I THINK it was Les Dennis who faced with a far fetched proposition once said: “If it’s there I’ll give you the money myself.” There is a hint of that in Boro’s Christmas half-season offer – buy a ticket now and if Boro win all their first four games after Santa’s been we’ll give you your money back.
You can’t blame them for trying, that’s the name of the game marketing wise. It is an inventive approach in what must be a rapidly deminishing market. Most loyalists are already hand-cuffed in (and some of them aren’t going to games!) and the feel-bad factor is so entrenched in Teesside now it will be hard to find many takers who actually believe they will be quids in on this one.
Boro’s recent form – two points from 12 under Strachan – suggests that a sudden upturn in form that will leave Boro out of pocket is very unlikely. For the first two of those games they will be without Preston gardening leave absentee Sean St Ledger and after the opening pair of games Dave Kitson, Marcus Bent and possibly Isaiah Osbourne will be gone, although replacements may well be lined up by then.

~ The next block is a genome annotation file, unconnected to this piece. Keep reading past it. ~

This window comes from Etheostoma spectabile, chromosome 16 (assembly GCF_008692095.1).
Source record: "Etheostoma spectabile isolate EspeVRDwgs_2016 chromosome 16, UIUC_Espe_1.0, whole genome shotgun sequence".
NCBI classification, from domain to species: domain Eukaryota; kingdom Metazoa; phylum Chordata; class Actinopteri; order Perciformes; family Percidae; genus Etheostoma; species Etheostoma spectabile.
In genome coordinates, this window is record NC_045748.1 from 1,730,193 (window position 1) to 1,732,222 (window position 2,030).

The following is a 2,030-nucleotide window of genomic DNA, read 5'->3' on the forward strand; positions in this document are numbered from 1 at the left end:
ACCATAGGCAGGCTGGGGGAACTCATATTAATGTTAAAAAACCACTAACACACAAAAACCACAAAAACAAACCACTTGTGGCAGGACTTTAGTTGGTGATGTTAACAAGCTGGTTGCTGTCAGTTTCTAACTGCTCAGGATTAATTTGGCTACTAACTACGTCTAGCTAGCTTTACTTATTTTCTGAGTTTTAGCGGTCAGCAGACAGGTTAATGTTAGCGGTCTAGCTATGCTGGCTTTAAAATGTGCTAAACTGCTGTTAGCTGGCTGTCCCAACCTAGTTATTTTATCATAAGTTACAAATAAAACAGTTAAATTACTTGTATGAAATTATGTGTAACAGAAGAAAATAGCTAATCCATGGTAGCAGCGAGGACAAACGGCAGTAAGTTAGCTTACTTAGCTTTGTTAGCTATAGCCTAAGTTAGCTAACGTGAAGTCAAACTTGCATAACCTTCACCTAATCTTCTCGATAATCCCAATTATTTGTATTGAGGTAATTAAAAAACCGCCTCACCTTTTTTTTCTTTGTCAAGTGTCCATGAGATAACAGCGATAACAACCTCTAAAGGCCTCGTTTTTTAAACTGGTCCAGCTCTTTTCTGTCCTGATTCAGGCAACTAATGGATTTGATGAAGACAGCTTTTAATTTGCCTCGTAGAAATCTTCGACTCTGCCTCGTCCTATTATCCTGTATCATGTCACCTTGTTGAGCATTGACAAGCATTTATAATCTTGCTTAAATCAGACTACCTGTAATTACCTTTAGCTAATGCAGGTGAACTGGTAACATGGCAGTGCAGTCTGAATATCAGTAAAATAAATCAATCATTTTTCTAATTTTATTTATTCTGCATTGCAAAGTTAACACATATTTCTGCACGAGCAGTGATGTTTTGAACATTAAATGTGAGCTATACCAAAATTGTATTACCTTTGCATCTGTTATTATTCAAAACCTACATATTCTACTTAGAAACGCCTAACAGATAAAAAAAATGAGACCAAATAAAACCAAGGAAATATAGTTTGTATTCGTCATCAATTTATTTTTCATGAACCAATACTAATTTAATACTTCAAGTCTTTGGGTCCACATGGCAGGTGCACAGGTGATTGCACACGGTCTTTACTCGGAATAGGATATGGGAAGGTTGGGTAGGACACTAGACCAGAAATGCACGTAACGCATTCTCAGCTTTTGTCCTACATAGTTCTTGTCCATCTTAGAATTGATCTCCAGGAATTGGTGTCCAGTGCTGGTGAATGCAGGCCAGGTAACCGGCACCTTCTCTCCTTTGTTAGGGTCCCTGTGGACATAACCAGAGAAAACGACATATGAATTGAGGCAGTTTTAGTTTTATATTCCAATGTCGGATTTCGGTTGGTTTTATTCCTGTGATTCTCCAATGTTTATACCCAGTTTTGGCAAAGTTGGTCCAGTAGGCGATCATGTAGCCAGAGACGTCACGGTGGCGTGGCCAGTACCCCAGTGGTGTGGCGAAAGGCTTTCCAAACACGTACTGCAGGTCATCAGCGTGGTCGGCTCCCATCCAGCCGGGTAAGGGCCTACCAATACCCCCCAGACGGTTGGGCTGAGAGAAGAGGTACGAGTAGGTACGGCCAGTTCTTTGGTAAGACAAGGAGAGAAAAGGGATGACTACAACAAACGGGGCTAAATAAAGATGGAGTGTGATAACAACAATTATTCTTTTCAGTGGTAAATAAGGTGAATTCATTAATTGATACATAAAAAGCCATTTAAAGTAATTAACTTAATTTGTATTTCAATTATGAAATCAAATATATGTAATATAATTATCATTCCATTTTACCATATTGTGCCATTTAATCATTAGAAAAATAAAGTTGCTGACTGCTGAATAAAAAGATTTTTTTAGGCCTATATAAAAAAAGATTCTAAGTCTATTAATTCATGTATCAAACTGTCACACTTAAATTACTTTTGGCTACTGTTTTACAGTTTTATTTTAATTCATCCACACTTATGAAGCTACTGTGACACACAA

So there are things far likelier than Boro shelling out on this one… Thierry Henry being awarded the Freedom of Dublin, Bernie Slaven being handed the manager’s job, Jedward winning the Mercury prize… and besides, they are insured against that with the financial market equivalent of bookies laying off big stakes at long odds.
Predictably there have been squeals from existing season ticket holders, something I have never really got my head around. Presumably the same people complain to Marksies when the shoes they bought four months ago appear in the sales.